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Newmarket street car service? It's been done before

Newmarket street car service? It's been done before

In 1899 a set of electric railway tracks came up Yonge Street and curved over towards Newmarket's Main Street via what would today be Cane Parkway.

By Sean Pearce

(Originally published on YorkRegion.com on October 15, 2007.)

It's perhaps a little ironic, seeing how many commuters are forced to crawl along highways or cram into buses on a daily basis, that Newmarket once possessed a streetcar route into Toronto.

No, that's not a misprint. According to the town's own website, in 1899 a set of electric railway tracks came up Yonge Street and curved over towards Newmarket's Main Street via what would today be Cane Parkway.

The terminal for Newmmarket was at the Railroad Hotel, later known as the King George Hotel, at Timothy and Main Streets, although later on it did move a little west and a new terminal was built on Botsford Street across from the Old Town Hall. Amazingly, the tracks then continued northward up to Sutton West.

It can be problematic at times these days to even catch a bus up that far.

The so-called radial was quite the phenomenon for tourists from the big city of Toronto to the south.

Many Torontonians came up for the popular Newmarket Farmers' Market held each Saturday in the town and, according to the town of Newmarket's website, a North York Agricultural Fair was held here each September that also brought a great number of weary urbanites out for a bit of country charm.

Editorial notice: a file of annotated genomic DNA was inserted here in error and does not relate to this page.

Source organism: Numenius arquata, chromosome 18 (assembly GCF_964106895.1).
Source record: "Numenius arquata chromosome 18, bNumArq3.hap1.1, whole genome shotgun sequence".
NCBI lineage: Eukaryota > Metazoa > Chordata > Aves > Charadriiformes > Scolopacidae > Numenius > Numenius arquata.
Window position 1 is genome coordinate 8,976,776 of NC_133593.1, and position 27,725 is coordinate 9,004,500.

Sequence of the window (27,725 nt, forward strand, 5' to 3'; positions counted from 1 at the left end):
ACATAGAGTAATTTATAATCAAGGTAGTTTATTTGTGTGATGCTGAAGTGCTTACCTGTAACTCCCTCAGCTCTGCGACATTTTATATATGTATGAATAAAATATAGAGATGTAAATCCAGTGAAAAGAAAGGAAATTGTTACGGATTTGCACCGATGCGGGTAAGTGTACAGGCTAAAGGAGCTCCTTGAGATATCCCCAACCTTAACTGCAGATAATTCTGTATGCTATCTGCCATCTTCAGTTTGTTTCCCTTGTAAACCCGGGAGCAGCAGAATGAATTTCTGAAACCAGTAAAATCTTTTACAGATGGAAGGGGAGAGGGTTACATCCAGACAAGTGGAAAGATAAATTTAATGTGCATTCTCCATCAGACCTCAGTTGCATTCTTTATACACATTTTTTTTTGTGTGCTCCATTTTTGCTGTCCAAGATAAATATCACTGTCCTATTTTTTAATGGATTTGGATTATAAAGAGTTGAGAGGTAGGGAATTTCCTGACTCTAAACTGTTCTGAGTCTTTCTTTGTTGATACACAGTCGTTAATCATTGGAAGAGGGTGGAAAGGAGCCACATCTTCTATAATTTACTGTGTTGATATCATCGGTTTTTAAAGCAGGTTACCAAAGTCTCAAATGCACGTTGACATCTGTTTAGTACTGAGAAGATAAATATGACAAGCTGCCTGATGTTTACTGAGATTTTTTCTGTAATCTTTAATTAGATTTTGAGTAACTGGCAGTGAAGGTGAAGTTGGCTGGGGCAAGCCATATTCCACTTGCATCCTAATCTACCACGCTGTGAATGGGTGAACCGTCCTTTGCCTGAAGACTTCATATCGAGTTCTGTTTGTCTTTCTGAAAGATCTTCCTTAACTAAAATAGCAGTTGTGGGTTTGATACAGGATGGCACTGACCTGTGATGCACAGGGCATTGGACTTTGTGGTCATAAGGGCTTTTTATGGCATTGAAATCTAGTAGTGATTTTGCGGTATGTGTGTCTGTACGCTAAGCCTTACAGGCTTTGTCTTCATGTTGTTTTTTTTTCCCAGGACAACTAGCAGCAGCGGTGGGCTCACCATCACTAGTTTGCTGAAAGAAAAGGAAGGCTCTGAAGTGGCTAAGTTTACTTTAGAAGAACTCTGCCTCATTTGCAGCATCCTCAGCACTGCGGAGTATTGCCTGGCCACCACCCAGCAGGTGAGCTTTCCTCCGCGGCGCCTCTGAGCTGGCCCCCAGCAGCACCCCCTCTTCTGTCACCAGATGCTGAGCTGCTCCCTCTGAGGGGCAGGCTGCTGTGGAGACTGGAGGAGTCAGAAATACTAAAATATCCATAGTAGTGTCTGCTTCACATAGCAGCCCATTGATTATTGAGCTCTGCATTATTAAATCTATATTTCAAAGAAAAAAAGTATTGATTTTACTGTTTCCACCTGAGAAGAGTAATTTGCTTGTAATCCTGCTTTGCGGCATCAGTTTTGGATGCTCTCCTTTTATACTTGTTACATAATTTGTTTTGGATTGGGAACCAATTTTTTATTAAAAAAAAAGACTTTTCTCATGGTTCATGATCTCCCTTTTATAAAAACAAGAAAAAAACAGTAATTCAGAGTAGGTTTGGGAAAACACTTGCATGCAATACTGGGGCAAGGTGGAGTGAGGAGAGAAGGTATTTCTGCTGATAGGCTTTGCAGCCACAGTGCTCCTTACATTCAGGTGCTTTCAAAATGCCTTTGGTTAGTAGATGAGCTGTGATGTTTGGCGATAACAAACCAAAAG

The streetcar line also had other uses and was sometimes utilized to ship freight, such as fresh produce, down from the area and into Toronto.

The line was at first operated by the Metropolitan Railway Company from 1897 to 1904, before being acquired by the Toronto and York Radial Railway Company.

The TYRRC operated the service for a further 18 years until it was acquired by the City of Toronto and operated by Hydro Electric Power Commission of Ontario as the Hydro Electric Railways: Toronto and York Division in 1922.

As the automobile continued to gain traction as the faster way for folks who could afford it to get around the fortunes of the streetcar line began to sour.

A better network of roads and highways and cheaper automobiles also contributed to a sharp decline in the service's usage.

Ultimately service beyond Richmond Hill was discontinued in the early 1930s and in 1947 the tracks running from North Toronto to Richmond Hill were torn up as the automobile was clearly ruling the road.

Remember that the next time, when you're caught in traffic, and you're wondering if there isn't a better way to get to the city.